If you cannot afford the filing fee, you may be able to have the fee waived. Under Virginia law, if you are unable to afford the fees and costs related to your case because you have a low-income, a court can order that you don’t have to pay.** You can ask the clerk of court for more information about how to do this when you file your petition.
* Va. Code Ann. § 16.1-69.48:5
** Va. Code Ann. § 17.1-606
You do not need a lawyer to file for custody. However, it is highly recommended that you get a lawyer if you can, especially if the other parent has one. Custody cases can be complicated, and it is helpful to have someone guide you through the process.
If you cannot afford a lawyer, you may be able to find free or low-cost legal help in your area on the VA Finding a Lawyer page.
If you plan to file for custody on your own, you may want to visit the VA Legal Aid website, which provides more information about custody laws and how to file for custody in VA.
Even if you plan on representing yourself, you may want to consider having a lawyer review your papers before you file them. Avoiding mistakes as much as possible will help to save time and money, and can improve your chances of success.
Generally, you can file for custody in Virginia only if Virginia is your child’s “home state.”* There are exceptions, however, which will be discussed more below.
Virginia will qualify as your child’s home state if:
Mediation is a process where both parents will meet to try to come to an agreement on how to divide up custody and visitation, without leaving the decision to the judge. A third party who is neutral, generally called a mediator, meets with the parents to help them reach an agreement that both parties are happy with.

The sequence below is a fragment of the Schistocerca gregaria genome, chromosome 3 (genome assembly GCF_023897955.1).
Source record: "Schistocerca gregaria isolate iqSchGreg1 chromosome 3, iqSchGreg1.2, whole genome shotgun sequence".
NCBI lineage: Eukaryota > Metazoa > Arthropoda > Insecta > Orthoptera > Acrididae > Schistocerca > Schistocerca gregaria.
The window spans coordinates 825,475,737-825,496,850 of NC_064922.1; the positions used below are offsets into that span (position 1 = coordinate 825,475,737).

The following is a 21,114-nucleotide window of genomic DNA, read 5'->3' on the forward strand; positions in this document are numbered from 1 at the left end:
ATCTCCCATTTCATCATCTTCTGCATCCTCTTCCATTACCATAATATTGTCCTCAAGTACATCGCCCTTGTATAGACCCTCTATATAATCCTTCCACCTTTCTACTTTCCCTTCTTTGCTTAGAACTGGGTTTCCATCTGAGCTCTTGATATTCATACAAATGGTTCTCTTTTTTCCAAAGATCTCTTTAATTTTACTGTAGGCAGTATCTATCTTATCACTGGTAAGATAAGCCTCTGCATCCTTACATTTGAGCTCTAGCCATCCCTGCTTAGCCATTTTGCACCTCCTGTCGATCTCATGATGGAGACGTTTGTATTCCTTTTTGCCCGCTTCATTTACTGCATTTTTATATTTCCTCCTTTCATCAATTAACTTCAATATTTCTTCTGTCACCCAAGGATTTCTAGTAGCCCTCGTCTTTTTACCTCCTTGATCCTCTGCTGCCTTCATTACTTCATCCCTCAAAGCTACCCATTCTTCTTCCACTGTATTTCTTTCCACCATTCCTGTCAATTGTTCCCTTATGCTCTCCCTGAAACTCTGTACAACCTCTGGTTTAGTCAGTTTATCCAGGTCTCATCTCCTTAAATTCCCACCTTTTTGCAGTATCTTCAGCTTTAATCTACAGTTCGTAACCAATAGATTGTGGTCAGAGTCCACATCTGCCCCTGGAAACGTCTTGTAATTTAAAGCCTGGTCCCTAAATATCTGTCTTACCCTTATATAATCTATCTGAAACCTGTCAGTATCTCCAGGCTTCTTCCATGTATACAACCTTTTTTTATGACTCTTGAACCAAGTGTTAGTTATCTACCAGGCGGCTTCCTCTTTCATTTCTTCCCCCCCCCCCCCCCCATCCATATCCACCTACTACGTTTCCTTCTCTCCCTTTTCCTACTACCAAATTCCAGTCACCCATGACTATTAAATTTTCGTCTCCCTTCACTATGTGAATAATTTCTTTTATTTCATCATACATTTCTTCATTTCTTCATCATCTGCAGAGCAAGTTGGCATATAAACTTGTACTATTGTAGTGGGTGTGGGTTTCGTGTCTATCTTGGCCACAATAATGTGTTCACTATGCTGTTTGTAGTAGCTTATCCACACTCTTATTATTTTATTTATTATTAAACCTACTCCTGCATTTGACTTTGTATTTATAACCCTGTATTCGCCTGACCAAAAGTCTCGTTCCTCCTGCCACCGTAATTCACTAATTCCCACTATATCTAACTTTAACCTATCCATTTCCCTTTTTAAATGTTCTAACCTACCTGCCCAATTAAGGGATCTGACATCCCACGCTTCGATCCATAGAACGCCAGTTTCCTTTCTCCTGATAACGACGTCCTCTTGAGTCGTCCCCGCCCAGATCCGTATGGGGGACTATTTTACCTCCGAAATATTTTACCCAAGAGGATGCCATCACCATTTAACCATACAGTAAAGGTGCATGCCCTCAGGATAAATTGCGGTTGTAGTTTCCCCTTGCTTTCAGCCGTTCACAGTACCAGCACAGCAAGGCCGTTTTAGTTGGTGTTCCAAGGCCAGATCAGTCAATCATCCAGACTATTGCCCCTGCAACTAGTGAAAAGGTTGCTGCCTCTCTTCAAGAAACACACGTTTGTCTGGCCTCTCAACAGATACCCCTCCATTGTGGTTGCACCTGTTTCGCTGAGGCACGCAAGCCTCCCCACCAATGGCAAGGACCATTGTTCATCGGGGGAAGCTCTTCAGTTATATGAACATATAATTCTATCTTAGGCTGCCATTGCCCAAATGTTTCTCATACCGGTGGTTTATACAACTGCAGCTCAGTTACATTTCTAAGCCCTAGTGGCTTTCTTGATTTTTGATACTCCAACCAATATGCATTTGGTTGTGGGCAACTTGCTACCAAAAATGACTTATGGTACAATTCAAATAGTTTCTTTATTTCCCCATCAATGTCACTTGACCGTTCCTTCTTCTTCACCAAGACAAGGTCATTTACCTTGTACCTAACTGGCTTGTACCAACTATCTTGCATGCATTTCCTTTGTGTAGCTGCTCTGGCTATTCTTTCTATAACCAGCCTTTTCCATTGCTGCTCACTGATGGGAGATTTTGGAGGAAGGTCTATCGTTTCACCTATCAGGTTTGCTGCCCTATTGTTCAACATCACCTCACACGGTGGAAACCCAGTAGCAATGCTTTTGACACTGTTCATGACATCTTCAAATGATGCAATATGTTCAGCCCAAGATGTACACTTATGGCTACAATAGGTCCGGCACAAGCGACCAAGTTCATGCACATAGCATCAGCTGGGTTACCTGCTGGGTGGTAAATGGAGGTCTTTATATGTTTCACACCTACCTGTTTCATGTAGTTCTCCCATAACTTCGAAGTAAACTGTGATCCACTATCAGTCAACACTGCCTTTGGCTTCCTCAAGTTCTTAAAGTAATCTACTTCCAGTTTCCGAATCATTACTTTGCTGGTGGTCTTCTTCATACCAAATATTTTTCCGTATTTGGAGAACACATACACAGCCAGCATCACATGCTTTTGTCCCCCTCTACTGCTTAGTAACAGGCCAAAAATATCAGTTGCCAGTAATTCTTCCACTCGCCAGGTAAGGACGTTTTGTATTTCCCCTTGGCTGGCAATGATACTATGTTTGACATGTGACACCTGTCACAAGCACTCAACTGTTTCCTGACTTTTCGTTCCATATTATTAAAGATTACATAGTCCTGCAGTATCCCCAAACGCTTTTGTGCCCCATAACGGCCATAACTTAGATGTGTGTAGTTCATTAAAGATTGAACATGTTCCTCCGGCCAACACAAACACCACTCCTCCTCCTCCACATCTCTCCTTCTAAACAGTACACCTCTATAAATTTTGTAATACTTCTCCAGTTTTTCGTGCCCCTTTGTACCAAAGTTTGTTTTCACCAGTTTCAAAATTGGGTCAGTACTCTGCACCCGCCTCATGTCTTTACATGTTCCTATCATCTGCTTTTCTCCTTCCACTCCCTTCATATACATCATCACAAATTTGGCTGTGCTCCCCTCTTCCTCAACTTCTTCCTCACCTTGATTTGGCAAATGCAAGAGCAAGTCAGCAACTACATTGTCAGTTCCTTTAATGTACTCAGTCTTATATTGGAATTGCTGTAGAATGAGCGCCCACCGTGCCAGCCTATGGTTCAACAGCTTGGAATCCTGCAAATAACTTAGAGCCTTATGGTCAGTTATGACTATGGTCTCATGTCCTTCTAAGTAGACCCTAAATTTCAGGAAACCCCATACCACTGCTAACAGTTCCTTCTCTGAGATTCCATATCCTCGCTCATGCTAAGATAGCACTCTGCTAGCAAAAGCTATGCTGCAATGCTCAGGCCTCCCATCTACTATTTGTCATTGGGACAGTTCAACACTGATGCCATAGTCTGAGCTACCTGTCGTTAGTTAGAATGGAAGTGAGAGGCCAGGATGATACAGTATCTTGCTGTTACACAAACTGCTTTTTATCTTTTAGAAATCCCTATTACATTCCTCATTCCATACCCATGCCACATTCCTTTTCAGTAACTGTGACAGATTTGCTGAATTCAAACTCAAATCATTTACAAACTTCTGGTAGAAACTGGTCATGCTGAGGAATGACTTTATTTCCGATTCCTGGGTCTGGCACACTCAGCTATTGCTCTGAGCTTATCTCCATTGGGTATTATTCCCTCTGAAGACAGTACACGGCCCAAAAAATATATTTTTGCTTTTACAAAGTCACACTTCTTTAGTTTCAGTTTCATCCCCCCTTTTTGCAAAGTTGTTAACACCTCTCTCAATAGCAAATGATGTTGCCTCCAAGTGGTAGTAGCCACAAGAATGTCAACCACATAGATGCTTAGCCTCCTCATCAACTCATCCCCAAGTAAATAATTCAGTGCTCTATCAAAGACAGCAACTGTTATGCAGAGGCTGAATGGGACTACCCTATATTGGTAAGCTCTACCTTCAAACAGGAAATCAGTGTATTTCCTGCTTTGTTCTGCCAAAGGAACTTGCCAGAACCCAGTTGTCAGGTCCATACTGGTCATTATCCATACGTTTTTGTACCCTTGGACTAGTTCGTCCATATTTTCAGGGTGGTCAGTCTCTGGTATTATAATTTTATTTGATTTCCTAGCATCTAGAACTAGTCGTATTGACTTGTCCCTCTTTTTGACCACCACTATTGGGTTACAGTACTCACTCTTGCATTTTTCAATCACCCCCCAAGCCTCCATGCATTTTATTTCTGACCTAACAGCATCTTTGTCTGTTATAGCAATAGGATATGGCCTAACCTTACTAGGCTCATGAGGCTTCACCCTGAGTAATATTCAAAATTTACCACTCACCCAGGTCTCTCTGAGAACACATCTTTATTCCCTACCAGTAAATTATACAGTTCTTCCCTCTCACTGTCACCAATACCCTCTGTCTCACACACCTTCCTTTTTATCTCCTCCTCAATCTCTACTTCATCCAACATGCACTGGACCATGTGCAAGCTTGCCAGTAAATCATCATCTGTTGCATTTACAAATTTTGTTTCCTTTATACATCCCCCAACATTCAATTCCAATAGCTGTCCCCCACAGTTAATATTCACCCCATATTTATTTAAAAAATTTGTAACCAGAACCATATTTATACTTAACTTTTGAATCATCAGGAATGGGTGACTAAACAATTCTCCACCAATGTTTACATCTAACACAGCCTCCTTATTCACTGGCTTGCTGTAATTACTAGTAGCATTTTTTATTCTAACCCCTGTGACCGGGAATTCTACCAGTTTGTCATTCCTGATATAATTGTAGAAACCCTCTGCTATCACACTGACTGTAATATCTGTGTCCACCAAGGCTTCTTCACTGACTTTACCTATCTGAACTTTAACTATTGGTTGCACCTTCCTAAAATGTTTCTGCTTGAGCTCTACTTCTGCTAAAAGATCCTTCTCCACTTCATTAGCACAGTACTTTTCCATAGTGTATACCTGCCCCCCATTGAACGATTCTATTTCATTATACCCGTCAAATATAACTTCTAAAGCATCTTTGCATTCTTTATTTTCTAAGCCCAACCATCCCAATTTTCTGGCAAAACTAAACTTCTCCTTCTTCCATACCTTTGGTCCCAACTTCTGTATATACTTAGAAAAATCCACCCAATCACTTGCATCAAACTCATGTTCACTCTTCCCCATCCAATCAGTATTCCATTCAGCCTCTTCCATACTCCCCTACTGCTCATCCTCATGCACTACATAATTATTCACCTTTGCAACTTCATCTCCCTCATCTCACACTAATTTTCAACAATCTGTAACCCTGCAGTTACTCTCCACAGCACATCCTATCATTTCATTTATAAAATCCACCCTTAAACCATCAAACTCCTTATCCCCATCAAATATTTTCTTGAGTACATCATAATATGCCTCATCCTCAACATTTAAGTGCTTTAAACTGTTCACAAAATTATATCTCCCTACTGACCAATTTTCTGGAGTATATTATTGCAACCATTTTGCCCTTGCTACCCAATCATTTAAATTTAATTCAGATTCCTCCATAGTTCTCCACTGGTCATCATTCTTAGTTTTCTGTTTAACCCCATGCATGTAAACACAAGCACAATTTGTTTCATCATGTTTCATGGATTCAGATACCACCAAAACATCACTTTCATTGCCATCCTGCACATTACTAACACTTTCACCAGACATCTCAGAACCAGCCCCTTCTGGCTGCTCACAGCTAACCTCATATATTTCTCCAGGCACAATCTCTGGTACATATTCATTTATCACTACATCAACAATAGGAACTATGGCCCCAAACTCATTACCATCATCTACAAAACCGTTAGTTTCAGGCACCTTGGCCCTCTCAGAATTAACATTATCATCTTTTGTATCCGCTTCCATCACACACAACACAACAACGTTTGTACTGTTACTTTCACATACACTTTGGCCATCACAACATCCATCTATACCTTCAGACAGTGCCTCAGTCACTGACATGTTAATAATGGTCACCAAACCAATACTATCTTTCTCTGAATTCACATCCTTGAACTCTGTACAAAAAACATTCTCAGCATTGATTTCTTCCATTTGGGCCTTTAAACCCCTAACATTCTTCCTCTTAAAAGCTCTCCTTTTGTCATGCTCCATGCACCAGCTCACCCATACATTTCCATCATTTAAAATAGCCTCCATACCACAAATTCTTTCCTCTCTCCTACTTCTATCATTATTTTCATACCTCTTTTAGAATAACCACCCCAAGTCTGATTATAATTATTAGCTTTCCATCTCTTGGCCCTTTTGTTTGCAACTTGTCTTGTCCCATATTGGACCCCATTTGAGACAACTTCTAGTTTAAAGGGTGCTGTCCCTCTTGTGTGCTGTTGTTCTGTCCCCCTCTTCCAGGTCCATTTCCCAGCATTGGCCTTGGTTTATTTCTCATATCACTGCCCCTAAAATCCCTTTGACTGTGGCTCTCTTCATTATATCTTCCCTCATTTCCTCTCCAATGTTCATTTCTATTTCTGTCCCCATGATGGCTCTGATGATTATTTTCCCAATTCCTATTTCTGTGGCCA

Virginia law states that in all appropriate cases, the court should order that parents go through mediation before seeing a judge.* This is done in an effort to save time and money for everyone. However, if there is a history of family abuse, you can ask the court to skip the mediation process, and go straight to a hearing in front of a judge.**
The goals of mediation include coming up with a schedule of when the child will see each parent, and figuring out how any disagreements between the parents will be handled in the future.*** You do not have to agree to anything you are not comfortable with or do not want. If an agreement cannot be reached, a hearing will be scheduled in front of a judge.
You will not have to pay for mediation in any custody, support or visitation case. It is paid for by the state.**
* Va. Code Ann. §§ 20-124.4; 20-124.2(A)
** Va. Code Ann. § 20-124.4
*** Va. Code Ann. §20-124.2(A)
Yes. Virginia law requires that the judge communicate the reasons for his/her decision, either face to face or in writing. If the judge did not do this at the hearing, you may want to contact his/her court assistant to ask for an explanation in writing.*
However, the judge does not have to explain every aspect of his/her decision-making process in detail, only the main reasons for the decision.**
* Va. Code Ann. § 20-124.3
** See Kane v. Szymczak, 585 S.E.2d 349, 353 (Va. App. 2003)